Programs that Aim to Prevent Violent Radicalization & Disengage Individuals Adhering to Violent Radical Ideas/Behaviors
In the last two decades, terrorist attacks have become more globalized, affecting multiple societies around the world. The public, as well as deciders and policymakers, have become more fearful of potential attacks, justifying an investment in efforts to counter radicalization and violent extremism.
As a response, prevention/intervention programs have been implemented throughout the world. This effort to counter violent radicalization has led to increased involvement of, and costs to, institutions outside national security including mental health and education sectors, as well as legal and prison systems. Simultaneously, the success or failure of most prevention/intervention programs largely remains a matter of opinion rather than of evidence.
For example, in the United States alone, around 1 trillion dollars were invested in programs to counter terrorist activities between 2001 and 2011. Even though most of this sum was directed towards surveillance and security agencies, some were also directed towards programs that aim to prevent the radicalization of vulnerable populations and rehabilitate individuals already on a path towards radicalization.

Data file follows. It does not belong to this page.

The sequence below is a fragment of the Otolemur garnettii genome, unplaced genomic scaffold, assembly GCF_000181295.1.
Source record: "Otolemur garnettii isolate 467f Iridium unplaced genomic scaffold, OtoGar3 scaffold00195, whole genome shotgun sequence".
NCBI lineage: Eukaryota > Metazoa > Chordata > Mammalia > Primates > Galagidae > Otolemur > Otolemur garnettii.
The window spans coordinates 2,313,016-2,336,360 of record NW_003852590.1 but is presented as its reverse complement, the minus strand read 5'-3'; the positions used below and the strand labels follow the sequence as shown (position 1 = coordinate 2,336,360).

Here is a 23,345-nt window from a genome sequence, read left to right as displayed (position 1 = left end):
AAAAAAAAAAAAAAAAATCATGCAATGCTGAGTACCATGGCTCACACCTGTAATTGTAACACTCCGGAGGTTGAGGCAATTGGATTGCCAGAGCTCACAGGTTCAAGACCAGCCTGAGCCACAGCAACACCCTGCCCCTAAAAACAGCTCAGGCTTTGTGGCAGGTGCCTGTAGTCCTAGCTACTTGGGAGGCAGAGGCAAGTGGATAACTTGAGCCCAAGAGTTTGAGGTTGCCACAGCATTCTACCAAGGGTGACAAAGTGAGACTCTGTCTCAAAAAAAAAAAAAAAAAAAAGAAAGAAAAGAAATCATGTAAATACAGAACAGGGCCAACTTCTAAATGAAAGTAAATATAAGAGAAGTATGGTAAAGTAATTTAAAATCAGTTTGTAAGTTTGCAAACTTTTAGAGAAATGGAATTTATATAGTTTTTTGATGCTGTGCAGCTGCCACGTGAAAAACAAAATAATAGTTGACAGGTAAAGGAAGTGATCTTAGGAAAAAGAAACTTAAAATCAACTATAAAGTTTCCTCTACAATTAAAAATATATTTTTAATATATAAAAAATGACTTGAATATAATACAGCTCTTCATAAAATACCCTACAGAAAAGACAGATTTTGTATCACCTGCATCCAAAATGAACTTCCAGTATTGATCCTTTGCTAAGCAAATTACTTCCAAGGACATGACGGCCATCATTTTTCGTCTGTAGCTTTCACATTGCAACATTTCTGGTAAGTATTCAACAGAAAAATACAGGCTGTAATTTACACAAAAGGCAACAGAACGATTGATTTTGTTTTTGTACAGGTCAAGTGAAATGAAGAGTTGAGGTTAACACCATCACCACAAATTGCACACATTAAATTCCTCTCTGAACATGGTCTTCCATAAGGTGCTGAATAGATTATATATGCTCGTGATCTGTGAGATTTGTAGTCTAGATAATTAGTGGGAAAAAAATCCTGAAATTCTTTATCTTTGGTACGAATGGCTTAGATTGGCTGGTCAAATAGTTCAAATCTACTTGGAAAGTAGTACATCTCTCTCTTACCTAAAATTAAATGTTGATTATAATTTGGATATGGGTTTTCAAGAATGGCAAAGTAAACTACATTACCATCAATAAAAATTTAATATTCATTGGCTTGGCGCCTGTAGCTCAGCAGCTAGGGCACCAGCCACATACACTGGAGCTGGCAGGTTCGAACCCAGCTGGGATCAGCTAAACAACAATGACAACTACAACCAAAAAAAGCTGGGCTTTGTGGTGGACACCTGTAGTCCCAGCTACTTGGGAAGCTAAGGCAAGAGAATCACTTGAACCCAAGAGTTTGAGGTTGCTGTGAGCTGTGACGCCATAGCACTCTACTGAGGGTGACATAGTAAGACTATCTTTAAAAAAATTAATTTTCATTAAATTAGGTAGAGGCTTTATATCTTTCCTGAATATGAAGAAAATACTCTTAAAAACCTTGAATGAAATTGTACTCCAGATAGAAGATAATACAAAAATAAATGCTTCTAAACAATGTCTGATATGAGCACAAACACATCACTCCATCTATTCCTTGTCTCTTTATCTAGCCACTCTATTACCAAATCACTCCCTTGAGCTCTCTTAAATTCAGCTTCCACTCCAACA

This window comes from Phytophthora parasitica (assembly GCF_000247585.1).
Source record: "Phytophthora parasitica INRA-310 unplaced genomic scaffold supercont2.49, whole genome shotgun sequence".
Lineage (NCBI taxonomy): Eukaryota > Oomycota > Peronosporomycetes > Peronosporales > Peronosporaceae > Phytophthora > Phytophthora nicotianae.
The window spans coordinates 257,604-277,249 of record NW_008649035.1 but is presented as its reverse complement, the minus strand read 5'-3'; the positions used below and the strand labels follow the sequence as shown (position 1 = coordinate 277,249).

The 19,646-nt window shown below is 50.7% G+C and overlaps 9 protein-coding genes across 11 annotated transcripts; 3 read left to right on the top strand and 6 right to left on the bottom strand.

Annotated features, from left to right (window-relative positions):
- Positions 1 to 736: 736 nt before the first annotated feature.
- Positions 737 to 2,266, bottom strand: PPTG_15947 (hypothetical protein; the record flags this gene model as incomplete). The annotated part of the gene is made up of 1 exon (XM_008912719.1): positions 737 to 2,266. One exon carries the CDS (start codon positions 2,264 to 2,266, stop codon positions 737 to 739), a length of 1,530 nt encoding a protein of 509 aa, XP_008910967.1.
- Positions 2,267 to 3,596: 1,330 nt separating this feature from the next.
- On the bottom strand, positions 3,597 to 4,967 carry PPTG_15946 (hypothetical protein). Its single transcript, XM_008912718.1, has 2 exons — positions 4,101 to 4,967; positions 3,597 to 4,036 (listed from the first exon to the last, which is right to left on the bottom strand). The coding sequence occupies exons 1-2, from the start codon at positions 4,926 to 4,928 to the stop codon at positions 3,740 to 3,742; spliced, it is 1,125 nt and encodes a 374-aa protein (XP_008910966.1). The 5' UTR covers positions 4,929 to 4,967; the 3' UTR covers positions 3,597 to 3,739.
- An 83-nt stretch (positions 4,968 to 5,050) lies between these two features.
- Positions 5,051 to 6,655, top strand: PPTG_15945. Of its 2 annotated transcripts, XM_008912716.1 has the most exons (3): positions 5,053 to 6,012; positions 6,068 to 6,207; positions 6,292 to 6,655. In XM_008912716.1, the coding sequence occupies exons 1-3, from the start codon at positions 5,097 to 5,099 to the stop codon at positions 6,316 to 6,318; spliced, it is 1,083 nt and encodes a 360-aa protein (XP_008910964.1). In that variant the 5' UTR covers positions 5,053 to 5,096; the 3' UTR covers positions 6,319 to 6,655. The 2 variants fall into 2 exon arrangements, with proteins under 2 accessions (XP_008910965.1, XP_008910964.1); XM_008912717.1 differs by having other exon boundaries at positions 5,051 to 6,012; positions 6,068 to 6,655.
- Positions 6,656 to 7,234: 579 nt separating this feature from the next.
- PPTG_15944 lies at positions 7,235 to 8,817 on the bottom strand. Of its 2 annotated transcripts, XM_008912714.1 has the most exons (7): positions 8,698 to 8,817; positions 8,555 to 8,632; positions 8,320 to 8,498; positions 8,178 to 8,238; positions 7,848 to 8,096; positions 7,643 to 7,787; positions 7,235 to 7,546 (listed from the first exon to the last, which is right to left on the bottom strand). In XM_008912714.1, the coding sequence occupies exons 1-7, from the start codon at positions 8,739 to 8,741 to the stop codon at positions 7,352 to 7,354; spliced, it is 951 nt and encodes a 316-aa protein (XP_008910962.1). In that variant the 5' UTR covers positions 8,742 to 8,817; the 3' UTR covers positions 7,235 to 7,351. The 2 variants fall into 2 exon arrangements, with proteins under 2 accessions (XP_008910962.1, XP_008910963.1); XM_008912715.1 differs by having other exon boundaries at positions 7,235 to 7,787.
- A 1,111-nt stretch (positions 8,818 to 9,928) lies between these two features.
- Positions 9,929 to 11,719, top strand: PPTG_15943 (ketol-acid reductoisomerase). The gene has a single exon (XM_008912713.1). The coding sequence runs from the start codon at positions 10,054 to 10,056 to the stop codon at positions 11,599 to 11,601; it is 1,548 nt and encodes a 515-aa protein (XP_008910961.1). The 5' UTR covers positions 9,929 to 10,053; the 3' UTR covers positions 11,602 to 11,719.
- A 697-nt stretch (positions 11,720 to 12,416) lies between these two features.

Although the swiftness with which these programs were developed and implemented is commendable, the limited timeframe also left very few opportunities to empirically assess their positive and negative outcomes. The issue of iatrogenic effects is particularly important to prevention and intervention programs, as they are entrenched in ideological conflicts.
Currently, practitioners are relying on the local expertise and case-by-case results to design prevention/intervention programs. Despite the clear benefits of a rapid response such as this one, the rollout of these programs in the absence of integrated evidence regarding outcomes, transferability, and benefits to communities, may be counterproductive or even result in greater harm for the targeted populations.
In order to inform policymakers and practitioners on WHAT REALLY WORKS, the CPN-PREV team will conduct two systematic reviews that address the following questions:
- Are prevention/intervention programs really able to counter violent radicalization?
- Are there specific program modalities associated with a higher chance of success or failure?
- What are the evidence-based recommendations for professionals involved in current and future prevention/intervention efforts?
Because preliminary evidence suggests that prevention and intervention programs have diverging ranges of outcomes, the CPN-PREV research team decided to treat them in two separate reviews.